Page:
An AFP journalist saw at least one car and rubbish bins set on fire and street furniture toppled by demonstrators near Place Wagram in northwest Paris, while police lobbed tear gas grenades after the march left its planned route.
Tens of thousands rallied in 2018-19 under the yellow vests' banner against President Emmanuel Macron's perceived prioritisation of business and the rich over struggling ordinary families.
Protesters in central Paris on Saturday. Photo: AFP
The demonstrations sometimes descended into scenes of violence and looting that drew harsh police responses, which were in turn criticised in France and beyond.
With its weak turnout Saturday, “the movement is dead, I'll say that clearly, but we're here because we have nothing to lose. This is a kind of last stand,” said Michael, a 43-year old protester in the crowd at Place de Wagram before the march got started.
Stephane, a 48-year-old who had travelled from the Paris suburbs to join the rally, disagreed.
The yellow vests movement “has been struggling for a few months but it will never die,” he said. “As more people are laid off from their jobs, they'll increasingly wake up.”
A second march starting from central Place de la Bourse saw protesters brandish signs with modest demands like “being able to fill your fridge properly”.
“Today is kind of a test for what comes next, but the movement isn't running out of steam,” said pensioners Pascale and Patrick, veterans of the movement's demonstrations at traffic roundabouts in provincial towns.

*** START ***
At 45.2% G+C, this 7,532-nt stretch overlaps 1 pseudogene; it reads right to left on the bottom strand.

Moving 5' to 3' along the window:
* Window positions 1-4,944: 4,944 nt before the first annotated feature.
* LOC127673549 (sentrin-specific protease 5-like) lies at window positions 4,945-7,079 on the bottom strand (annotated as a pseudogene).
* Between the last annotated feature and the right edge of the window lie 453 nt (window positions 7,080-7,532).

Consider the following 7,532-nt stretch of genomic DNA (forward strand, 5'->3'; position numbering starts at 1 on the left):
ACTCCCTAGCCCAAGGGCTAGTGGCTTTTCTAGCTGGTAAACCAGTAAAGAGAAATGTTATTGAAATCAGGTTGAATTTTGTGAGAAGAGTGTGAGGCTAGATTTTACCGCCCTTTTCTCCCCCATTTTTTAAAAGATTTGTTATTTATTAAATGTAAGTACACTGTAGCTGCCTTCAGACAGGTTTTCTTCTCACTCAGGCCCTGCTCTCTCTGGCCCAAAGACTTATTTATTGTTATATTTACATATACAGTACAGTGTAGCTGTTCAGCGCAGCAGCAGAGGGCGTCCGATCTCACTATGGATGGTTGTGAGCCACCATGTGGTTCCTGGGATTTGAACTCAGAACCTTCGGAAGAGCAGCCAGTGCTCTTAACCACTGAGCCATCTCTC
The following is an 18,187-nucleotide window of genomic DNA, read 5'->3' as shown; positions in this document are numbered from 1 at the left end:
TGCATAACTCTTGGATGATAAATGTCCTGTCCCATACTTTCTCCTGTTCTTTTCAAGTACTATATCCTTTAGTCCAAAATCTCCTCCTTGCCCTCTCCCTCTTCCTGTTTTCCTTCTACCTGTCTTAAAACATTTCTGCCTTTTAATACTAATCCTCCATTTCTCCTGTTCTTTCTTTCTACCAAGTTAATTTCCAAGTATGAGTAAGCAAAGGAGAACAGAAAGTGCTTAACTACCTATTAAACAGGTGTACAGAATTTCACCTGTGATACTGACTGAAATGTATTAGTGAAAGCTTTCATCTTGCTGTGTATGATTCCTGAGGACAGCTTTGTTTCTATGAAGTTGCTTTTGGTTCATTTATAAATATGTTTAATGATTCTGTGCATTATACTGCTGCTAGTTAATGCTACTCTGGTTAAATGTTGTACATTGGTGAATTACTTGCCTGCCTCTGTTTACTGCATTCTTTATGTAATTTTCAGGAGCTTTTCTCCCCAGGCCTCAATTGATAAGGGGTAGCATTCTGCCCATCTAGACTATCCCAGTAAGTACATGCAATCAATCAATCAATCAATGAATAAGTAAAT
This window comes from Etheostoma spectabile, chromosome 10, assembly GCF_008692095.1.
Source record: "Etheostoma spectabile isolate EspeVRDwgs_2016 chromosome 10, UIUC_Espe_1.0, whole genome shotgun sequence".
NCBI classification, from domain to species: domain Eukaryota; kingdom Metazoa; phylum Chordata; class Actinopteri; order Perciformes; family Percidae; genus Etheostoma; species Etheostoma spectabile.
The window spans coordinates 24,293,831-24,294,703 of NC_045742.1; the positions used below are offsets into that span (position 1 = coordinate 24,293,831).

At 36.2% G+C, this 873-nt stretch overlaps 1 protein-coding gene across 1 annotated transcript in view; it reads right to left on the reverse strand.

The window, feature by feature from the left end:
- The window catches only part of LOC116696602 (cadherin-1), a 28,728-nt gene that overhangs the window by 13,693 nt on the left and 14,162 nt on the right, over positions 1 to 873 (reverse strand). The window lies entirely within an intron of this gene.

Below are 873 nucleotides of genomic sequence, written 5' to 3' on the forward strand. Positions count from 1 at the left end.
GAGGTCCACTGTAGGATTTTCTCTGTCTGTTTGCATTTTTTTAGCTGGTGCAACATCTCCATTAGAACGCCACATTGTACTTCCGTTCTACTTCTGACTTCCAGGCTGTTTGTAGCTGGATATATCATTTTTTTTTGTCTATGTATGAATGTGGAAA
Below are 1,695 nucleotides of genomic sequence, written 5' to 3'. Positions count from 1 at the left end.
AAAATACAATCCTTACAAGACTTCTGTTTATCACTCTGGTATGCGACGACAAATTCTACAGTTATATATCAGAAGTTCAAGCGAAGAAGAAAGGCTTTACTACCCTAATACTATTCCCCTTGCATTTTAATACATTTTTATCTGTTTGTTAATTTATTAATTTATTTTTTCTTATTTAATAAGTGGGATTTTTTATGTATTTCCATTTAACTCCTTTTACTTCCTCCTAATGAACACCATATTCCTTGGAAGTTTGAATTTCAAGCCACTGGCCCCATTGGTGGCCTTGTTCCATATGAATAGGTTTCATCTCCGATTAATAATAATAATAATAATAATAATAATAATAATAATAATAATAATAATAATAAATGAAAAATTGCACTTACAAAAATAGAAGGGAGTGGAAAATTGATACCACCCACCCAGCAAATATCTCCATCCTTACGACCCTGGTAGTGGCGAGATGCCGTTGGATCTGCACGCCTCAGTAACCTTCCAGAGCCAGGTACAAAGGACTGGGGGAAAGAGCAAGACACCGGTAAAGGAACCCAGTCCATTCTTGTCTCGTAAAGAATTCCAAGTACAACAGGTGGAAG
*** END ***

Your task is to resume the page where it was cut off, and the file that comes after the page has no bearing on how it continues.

They had travelled from Crolles in southeast France because “we don't want this world for our children and grandchildren, where we're subjugated by this oligarchy. We're anti-capitalist, anti-system, former hippies and yellow vests.”
Elsewhere in the city centre, hundreds of police were deployed at the Champs-Elysees avenue where authorities banned demonstrations.
Officers checked the identity cards of passers-by and searched their bags, while many storefronts were boarded up in anticipation of looting which occurred repeatedly during last year's violence.
“We can't have destruction and chaos on the Champs-Elysees,” Paris police chief Didier Lallement said Saturday morning. “There's a need for calm on this avenue which is a showcase for our country. So I banned the demonstrations.”
Ahead of Saturday's protests, police had said they expected up to 5,000 people to attend, with 1,000 of them potentially violent.
Some 193 people had been arrested by around 2:15 pm (1215 GMT) especially for carrying objects like screwdrivers, ice axes and knives that “have no place at a demonstration,” the police posted on Twitter.
Interior Minister Gerald Darmanin had announced Friday slightly tougher rules on how police use controversial rubber bullets and other crowd-control weapons ahead of the expected marches.
Officers must now ask supervisors for permission to fire the projectiles, which have been responsible for injuries including destroying the eyes of some protesters like leading light Jerome Rodrigues.
“Yellow vest” marches had been announced for other major cities in France including Marseille, Toulouse, Lyon and Lille.
Authorities in past protest hotspot Toulouse banned the planned demonstration there, citing coronavirus restrictions.